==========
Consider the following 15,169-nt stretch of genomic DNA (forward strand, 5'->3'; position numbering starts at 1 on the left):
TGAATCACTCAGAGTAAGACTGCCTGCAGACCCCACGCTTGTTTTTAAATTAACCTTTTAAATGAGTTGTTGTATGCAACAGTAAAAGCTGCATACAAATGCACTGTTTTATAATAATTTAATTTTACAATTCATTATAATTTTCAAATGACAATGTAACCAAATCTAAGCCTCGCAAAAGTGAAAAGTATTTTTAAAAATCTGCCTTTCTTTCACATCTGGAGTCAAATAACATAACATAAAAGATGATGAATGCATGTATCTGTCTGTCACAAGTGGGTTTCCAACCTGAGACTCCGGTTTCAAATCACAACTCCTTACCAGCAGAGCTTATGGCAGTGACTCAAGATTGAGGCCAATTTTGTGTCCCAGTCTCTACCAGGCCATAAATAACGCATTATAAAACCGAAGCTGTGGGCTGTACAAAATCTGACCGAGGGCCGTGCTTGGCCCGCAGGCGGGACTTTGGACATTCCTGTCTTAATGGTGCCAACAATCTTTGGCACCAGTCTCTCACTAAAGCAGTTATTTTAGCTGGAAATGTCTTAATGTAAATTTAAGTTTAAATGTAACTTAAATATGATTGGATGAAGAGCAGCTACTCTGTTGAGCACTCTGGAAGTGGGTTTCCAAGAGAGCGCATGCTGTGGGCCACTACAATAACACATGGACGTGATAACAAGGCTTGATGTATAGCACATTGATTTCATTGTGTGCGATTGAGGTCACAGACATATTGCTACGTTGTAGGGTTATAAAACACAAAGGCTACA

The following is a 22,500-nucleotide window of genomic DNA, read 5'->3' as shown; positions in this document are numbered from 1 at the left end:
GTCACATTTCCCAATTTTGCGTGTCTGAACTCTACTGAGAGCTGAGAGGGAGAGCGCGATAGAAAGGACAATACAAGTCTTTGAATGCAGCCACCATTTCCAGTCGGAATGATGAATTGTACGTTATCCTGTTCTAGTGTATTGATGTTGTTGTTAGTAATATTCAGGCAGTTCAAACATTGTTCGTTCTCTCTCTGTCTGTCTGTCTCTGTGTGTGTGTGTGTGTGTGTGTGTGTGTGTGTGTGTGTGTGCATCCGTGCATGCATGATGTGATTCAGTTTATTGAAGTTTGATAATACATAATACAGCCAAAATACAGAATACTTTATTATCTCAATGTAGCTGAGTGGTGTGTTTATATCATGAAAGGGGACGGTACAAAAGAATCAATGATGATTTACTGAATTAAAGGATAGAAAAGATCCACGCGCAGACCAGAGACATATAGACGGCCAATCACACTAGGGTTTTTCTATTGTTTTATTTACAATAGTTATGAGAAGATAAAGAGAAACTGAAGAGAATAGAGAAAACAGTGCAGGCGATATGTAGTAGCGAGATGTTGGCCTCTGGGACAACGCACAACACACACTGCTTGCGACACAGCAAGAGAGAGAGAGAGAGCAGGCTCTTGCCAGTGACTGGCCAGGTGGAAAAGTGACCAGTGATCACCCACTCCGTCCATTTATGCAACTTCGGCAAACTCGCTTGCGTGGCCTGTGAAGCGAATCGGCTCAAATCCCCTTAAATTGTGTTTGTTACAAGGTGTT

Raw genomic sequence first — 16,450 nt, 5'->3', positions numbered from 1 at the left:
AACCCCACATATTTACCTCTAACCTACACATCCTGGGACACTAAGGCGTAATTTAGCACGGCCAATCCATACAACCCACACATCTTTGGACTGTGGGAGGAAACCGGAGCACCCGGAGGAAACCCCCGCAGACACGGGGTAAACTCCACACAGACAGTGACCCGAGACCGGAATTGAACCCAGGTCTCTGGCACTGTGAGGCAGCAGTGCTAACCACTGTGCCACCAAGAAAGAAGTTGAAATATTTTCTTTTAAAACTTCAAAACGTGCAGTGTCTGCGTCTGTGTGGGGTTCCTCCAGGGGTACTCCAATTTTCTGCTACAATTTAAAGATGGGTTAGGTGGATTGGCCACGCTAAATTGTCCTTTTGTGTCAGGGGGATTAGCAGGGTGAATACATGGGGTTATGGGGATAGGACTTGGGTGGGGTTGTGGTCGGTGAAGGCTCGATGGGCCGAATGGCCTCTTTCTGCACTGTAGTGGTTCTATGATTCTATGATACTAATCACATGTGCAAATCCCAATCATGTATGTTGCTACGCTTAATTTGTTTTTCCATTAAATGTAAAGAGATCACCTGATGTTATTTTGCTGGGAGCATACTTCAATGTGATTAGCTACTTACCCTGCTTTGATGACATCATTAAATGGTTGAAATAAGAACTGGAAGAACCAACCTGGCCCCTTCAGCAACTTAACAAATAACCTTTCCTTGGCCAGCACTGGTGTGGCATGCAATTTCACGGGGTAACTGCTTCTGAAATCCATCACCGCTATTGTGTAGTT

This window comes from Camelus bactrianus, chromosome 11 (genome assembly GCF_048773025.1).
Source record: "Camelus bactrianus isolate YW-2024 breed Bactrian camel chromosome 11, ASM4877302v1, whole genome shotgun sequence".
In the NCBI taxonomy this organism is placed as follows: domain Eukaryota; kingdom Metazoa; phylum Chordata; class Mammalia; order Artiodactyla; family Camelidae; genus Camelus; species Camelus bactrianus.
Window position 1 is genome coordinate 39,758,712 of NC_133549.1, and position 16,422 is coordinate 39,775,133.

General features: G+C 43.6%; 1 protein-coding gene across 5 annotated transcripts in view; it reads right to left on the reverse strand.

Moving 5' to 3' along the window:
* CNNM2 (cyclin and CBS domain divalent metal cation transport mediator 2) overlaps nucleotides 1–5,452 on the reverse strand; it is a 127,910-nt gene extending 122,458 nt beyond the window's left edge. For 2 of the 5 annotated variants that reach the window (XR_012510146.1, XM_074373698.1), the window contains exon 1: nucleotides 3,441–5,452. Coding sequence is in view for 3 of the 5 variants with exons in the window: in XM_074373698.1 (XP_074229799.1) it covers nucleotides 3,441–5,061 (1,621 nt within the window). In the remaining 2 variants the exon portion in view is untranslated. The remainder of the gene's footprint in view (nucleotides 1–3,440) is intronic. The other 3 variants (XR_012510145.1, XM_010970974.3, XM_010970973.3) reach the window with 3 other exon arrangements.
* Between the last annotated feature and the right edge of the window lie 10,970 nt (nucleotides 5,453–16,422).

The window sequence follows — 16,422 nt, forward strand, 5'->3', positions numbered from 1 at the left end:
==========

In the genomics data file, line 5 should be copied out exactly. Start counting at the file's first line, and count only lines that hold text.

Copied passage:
Raw genomic sequence first — 16,450 nt, 5'->3', positions numbered from 1 at the left: